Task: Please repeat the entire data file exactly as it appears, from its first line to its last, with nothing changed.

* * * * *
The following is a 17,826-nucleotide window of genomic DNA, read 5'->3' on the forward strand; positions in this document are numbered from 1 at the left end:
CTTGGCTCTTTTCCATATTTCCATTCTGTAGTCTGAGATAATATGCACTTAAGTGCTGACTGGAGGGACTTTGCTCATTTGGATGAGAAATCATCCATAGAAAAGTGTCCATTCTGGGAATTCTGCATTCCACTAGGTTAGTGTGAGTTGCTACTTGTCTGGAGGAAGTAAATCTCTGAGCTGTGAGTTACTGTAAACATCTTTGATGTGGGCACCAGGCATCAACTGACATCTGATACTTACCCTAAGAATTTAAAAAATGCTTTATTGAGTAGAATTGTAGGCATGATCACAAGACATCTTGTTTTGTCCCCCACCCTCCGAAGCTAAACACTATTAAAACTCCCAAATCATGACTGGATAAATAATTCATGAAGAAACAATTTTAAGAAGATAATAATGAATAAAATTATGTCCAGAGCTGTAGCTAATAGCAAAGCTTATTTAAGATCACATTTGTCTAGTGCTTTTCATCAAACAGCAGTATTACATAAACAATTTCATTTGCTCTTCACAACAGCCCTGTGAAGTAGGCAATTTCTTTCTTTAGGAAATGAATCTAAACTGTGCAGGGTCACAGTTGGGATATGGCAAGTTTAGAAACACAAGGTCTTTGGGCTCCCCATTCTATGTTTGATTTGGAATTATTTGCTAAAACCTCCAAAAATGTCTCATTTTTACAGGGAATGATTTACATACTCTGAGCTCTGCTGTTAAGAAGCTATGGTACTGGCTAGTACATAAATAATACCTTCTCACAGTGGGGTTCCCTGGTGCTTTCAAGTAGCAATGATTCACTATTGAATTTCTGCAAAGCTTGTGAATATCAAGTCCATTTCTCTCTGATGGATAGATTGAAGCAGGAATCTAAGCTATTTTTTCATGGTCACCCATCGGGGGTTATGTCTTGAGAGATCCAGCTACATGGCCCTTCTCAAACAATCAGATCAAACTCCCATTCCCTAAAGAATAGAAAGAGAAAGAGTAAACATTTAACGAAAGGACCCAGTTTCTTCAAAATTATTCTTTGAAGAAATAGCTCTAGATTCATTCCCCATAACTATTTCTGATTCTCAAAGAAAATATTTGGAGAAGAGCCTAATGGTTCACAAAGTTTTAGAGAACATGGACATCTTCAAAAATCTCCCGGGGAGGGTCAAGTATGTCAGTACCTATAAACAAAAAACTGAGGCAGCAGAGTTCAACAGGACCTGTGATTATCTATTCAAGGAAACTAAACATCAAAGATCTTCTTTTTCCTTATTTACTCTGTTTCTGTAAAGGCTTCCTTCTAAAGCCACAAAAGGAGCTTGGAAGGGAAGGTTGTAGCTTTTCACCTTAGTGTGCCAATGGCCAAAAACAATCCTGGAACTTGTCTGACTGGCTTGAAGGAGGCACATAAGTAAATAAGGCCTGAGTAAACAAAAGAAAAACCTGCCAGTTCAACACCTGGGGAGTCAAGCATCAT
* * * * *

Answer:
The following is a 17,826-nucleotide window of genomic DNA, read 5'->3' on the forward strand; positions in this document are numbered from 1 at the left end:
CTTGGCTCTTTTCCATATTTCCATTCTGTAGTCTGAGATAATATGCACTTAAGTGCTGACTGGAGGGACTTTGCTCATTTGGATGAGAAATCATCCATAGAAAAGTGTCCATTCTGGGAATTCTGCATTCCACTAGGTTAGTGTGAGTTGCTACTTGTCTGGAGGAAGTAAATCTCTGAGCTGTGAGTTACTGTAAACATCTTTGATGTGGGCACCAGGCATCAACTGACATCTGATACTTACCCTAAGAATTTAAAAAATGCTTTATTGAGTAGAATTGTAGGCATGATCACAAGACATCTTGTTTTGTCCCCCACCCTCCGAAGCTAAACACTATTAAAACTCCCAAATCATGACTGGATAAATAATTCATGAAGAAACAATTTTAAGAAGATAATAATGAATAAAATTATGTCCAGAGCTGTAGCTAATAGCAAAGCTTATTTAAGATCACATTTGTCTAGTGCTTTTCATCAAACAGCAGTATTACATAAACAATTTCATTTGCTCTTCACAACAGCCCTGTGAAGTAGGCAATTTCTTTCTTTAGGAAATGAATCTAAACTGTGCAGGGTCACAGTTGGGATATGGCAAGTTTAGAAACACAAGGTCTTTGGGCTCCCCATTCTATGTTTGATTTGGAATTATTTGCTAAAACCTCCAAAAATGTCTCATTTTTACAGGGAATGATTTACATACTCTGAGCTCTGCTGTTAAGAAGCTATGGTACTGGCTAGTACATAAATAATACCTTCTCACAGTGGGGTTCCCTGGTGCTTTCAAGTAGCAATGATTCACTATTGAATTTCTGCAAAGCTTGTGAATATCAAGTCCATTTCTCTCTGATGGATAGATTGAAGCAGGAATCTAAGCTATTTTTTCATGGTCACCCATCGGGGGTTATGTCTTGAGAGATCCAGCTACATGGCCCTTCTCAAACAATCAGATCAAACTCCCATTCCCTAAAGAATAGAAAGAGAAAGAGTAAACATTTAACGAAAGGACCCAGTTTCTTCAAAATTATTCTTTGAAGAAATAGCTCTAGATTCATTCCCCATAACTATTTCTGATTCTCAAAGAAAATATTTGGAGAAGAGCCTAATGGTTCACAAAGTTTTAGAGAACATGGACATCTTCAAAAATCTCCCGGGGAGGGTCAAGTATGTCAGTACCTATAAACAAAAAACTGAGGCAGCAGAGTTCAACAGGACCTGTGATTATCTATTCAAGGAAACTAAACATCAAAGATCTTCTTTTTCCTTATTTACTCTGTTTCTGTAAAGGCTTCCTTCTAAAGCCACAAAAGGAGCTTGGAAGGGAAGGTTGTAGCTTTTCACCTTAGTGTGCCAATGGCCAAAAACAATCCTGGAACTTGTCTGACTGGCTTGAAGGAGGCACATAAGTAAATAAGGCCTGAGTAAACAAAAGAAAAACCTGCCAGTTCAACACCTGGGGAGTCAAGCATCAT